Insight

Sole Director Issue – Finally Resolved!

14/02/2022

Authors: Greg Conomos, Gillian Xu

Service: Banking & Finance | Corporate & Commercial | Corporate Governance
Sector: Financial Services

Prior to the passing of the Corporations Amendment (Meetings and Documents) Bill 2021 (Bill) there was a lot of confusion surrounding the signing and execution of company documents by proprietary companies with a sole director and no company secretary. Before this Bill, section 127 of the Corporations Act 2001 (Cth) (Act) did not allow single director proprietary companies to validly execute documents and deeds, or rely on the statutory assumptions set out in section 129 of the Act. This article provides an update to the sole director issue that was discussed in Playing It Safe – Are your contracts binding and enforceable on all parties? This article will explore the new amendments introduced by the Bill and how this will affect proprietary companies with only an appointed sole director. 

The recent passing of the Bill has expanded the statutory document execution mechanisms in section 127 of the Act to include proprietary companies with a sole director and no company secretary. Prior to the introduction of the Bill, single director proprietary companies (i.e. sole director appointment and no company secretary appointment) could not validly execute documents on behalf of the company without appointing themselves as a sole company secretary as well.

The introduction of the Bill now clarifies that under section 127 of the Act:[1]

A company may execute a document without using a common seal if the document is signed by:

  1. 2 directors of the company; or
  2. a director and a company secretary of the company; or
  3. for a proprietary company that has a sole director – that director, if:
    (a) the director is also the sole company secretary; or
    (b) the company does not have a company secretary.

These new provisions will come into effect on 1 April 2022. The amendments to the Act will introduce three main changes for single director proprietary companies:

  1. Valid execution of documents: Pursuant to section 127(1) of the Act, a sole director can now validly execute documents on behalf of the company. Proprietary companies with only a sole director will no longer be required to appoint themselves as the sole director/ sole company secretary prior to signing and executing company documents.
  2. Reliance on section 129: A person signing documents with a single director proprietary company will be able to rely on the statutory assumptions set out in section 129 of the Act. Some of the amended assumptions introduced by the Bill include:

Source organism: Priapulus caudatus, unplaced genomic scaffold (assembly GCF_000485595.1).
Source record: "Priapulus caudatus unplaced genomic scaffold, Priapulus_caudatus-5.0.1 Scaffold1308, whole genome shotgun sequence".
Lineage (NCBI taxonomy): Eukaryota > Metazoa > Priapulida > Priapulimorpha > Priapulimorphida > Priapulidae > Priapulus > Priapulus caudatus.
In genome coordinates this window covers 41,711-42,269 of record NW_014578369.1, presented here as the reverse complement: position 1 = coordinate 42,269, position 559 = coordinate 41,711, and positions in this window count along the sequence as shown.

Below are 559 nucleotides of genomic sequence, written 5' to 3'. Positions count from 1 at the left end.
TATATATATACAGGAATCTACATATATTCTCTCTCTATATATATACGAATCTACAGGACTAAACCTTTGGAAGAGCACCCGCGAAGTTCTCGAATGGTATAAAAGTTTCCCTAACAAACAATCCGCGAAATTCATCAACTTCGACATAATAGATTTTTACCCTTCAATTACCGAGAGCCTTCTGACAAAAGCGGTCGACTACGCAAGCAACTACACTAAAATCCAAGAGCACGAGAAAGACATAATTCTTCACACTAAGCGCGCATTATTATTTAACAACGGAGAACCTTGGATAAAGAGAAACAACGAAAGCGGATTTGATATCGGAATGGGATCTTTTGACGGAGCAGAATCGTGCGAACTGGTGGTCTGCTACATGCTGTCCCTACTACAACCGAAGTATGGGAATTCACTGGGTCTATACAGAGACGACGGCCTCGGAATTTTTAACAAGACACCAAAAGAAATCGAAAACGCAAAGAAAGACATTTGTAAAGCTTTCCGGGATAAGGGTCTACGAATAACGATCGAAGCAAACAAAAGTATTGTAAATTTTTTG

• A person may assume that a document has been duly executed by the company if the document appears to have been signed in accordance with subsection 127(1) of the Act. A person may assume that, if any person who signs the document states next to their signature that they are the director/ company secretary/ sole director/ sole director and sole company secretary, that is the case;[2] and
    • A person may assume that a document has been duly executed by the company if:
      (a) the company’s common seal appears to have been fixed to the document in accordance with subsection 127(2); and
      (b) the fixing of the common seal appears to have been witnessed in accordance with that subsection and subsection 127(2A).
      A person may assume that, if any person who signs the document states next to their signature that they are the director/ company secretary/ sole director/ sole director and sole company secretary, that is the case.[3]
  1. Deeds: Provided that documents are signed in accordance with section 127(1) of the Act, section 127(3) of the Act provides that sole directors will be able to execute a document as a deed if the document is expressed to be executed as a deed.

Key Takeaways

  • The passing of the Bill allows proprietary companies with a sole director and no company secretary to validly sign and execute documents on behalf of the company under section 127 of the Act, without having to appoint themselves as the sole director and sole company secretary;
  • A party signing a document with a single proprietary company can rely on the statutory assumptions set out in section 129 of the Act; and
  • A single director proprietary company can validly execute a deed pursuant to section 127(3) of the Act.

This article provides an update to the sole director issue detailed in  Playing It Safe – Are your contracts binding and enforceable on all parties? 

 

[1] Corporations Act 2001 (Cth) s 127(1).

[2] Ibid ss 129(5)(a)-(d).

[3] Ibid ss 129(6)(a)-(f).